Cahokia Mounds Illinois
the largest prehistoric Indian site north of Mexico. It covers about 4000 acres and included 120 mounds. Currently, the State protects 2200 acres of its central portion and 70 to 80 remaining mounds. It is a United States National Historic Landmark since 1965. Then in 1982 the United Nations Educational, Scientific and Cultural Organization designated Cahokia Mounds a World Heritage Site for its prehistory of North America.
The first settlements were around 700 AD by Woodland Indians. They lived in villages along Cahokia Creek. They hunted, fished and worked their gardens. They grew corn, squash, and seed bearing plants. After 1050 AD, Cahokia became a regional center, surrounded by farmsteads, villages and towns with mounds. It peaked from 1050-1200 AD, 6 square miles and a population of 10-20,000 people. Making it the largest community north of Mexico.
Everything was situated around Monks Mound and the Grand Plaza; where the public gatherings took place. Clusters of mounds and organized neighborhoods of single family dwellings. Farming fields surrounded the city.
This is what we call today's "calendar," used to determine the changing seasons and ceremonial dates. It was constructed in 1100 - 1200 A.D. Certain posts align with the rising sun at the Spring and Fall equinoxes and the Winter and Summer solstices. The area holds sunrise observances on Sunday mornings. Contact them for specific dates and times.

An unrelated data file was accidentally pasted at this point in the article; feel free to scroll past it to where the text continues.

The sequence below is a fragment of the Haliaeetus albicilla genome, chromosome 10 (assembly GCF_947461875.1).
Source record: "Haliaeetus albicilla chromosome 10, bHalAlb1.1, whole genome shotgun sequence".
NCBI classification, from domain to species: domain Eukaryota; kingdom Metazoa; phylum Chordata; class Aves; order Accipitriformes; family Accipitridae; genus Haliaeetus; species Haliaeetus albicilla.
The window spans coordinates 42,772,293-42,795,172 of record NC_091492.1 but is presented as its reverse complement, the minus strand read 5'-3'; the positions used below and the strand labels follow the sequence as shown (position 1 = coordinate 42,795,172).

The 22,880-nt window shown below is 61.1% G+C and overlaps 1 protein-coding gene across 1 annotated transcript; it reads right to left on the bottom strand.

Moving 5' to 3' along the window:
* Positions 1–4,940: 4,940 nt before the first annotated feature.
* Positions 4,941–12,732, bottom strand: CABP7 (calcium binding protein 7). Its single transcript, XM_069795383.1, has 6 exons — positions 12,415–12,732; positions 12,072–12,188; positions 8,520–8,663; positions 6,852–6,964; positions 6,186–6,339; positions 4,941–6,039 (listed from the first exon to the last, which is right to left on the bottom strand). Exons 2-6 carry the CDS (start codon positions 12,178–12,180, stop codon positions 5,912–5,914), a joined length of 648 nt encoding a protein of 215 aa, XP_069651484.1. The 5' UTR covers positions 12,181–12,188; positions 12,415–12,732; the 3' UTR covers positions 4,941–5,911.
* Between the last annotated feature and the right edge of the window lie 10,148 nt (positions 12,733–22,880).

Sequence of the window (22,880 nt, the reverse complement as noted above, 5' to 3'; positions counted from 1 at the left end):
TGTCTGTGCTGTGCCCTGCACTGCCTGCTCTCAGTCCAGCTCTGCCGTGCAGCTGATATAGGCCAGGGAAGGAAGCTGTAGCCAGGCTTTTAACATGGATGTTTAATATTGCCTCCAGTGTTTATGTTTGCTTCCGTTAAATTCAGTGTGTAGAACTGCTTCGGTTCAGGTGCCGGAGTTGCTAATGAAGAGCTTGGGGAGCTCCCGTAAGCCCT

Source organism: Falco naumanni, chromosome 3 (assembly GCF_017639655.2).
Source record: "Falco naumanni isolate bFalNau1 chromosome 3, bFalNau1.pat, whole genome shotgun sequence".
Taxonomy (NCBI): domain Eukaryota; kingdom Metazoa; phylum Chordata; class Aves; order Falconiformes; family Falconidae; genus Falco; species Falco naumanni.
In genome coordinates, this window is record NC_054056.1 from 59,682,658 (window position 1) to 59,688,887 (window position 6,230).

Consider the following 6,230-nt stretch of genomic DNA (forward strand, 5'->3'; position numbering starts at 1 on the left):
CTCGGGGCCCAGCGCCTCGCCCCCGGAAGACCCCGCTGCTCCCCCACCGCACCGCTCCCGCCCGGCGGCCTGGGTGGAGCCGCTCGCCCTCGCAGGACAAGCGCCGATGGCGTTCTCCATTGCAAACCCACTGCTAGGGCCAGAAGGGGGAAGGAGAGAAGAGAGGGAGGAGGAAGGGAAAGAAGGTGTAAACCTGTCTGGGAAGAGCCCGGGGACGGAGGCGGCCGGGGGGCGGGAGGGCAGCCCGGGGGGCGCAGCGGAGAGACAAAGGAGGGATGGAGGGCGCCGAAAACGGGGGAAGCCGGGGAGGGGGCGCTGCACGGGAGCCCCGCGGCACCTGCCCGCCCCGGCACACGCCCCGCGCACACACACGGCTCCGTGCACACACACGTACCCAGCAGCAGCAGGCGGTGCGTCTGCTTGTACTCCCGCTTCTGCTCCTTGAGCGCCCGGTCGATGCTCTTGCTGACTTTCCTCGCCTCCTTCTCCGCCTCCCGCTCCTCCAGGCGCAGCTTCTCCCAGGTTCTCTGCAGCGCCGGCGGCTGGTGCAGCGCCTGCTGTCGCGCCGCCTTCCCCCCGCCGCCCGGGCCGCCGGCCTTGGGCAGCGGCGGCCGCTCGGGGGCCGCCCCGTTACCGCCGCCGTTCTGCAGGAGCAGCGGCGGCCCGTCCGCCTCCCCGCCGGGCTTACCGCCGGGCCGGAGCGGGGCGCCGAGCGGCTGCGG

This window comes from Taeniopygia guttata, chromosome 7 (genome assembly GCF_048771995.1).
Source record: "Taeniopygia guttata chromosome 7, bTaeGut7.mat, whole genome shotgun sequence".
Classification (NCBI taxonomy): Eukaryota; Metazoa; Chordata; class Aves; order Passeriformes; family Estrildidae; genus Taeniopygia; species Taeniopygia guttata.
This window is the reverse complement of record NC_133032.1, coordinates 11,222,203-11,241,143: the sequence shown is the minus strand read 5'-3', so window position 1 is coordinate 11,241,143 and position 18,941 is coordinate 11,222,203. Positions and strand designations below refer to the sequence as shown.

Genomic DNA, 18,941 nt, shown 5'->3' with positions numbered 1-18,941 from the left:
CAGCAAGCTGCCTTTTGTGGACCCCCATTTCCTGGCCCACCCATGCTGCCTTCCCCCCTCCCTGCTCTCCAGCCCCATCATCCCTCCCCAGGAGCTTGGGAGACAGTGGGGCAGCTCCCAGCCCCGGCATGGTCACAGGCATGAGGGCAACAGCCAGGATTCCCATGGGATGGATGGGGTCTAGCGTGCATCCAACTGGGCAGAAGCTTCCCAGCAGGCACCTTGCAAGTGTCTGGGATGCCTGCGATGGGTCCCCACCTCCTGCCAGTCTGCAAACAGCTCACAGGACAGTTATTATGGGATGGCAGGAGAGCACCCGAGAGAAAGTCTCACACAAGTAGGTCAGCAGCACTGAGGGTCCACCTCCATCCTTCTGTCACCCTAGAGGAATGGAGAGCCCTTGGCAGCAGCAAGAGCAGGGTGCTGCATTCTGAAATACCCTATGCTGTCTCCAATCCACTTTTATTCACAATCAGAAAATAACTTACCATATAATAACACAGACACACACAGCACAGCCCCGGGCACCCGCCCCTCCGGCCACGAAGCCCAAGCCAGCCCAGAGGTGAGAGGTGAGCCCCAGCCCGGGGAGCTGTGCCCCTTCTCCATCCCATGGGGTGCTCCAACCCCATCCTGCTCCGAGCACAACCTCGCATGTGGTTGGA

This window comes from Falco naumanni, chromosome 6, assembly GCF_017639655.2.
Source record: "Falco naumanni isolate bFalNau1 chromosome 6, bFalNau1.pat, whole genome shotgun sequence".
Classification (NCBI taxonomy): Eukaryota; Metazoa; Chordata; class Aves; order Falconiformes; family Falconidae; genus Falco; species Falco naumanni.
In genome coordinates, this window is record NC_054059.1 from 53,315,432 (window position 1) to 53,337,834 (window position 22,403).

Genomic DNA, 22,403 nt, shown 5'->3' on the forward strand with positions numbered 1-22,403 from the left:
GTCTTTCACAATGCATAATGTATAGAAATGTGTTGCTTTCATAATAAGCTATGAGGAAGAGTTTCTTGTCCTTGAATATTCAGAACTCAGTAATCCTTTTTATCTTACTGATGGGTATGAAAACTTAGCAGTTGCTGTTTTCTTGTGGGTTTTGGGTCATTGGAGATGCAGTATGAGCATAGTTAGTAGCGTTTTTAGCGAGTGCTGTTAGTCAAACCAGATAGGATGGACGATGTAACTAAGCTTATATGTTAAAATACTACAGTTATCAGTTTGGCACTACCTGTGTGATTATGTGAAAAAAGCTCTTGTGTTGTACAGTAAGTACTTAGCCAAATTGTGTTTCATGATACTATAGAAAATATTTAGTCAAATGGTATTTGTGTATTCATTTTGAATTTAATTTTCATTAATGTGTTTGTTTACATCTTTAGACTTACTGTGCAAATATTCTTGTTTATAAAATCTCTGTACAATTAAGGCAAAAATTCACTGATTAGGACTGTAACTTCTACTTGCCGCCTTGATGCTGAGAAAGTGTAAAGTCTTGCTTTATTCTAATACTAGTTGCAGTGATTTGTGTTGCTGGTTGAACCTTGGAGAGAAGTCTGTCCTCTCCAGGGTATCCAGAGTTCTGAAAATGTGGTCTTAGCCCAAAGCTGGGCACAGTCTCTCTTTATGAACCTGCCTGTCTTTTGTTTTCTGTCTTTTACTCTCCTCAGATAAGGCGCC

...is the largest prehistoric earthen construction in the Americas. It contains an estimated 22 million cubic feet of earth. The base covers more than 14 acres and it rises to 100 feet, where a building once stood where the principal chief would live, conduct ceremonies and govern the people.
Monks Mound was named for the French Trappist monks who lived nearby from 1809-1813.
My mom and I climbed the 100 feet stairs to see the beautiful view of the St. Louis Arch. There are signs along the way explaining where the church was....the stockade.
The Museum across the street
Interpretive Center/Museum and Gift Shop
As soon as Mom and I got here this is where we went first. We got there just in time for a 15 minute movie. Then, we walked around the museum and hit the Gift Shop; where I found more books to continue my research on my French and Indian Heritage.
Mom and I are not done traveling to Cahokia Mounds.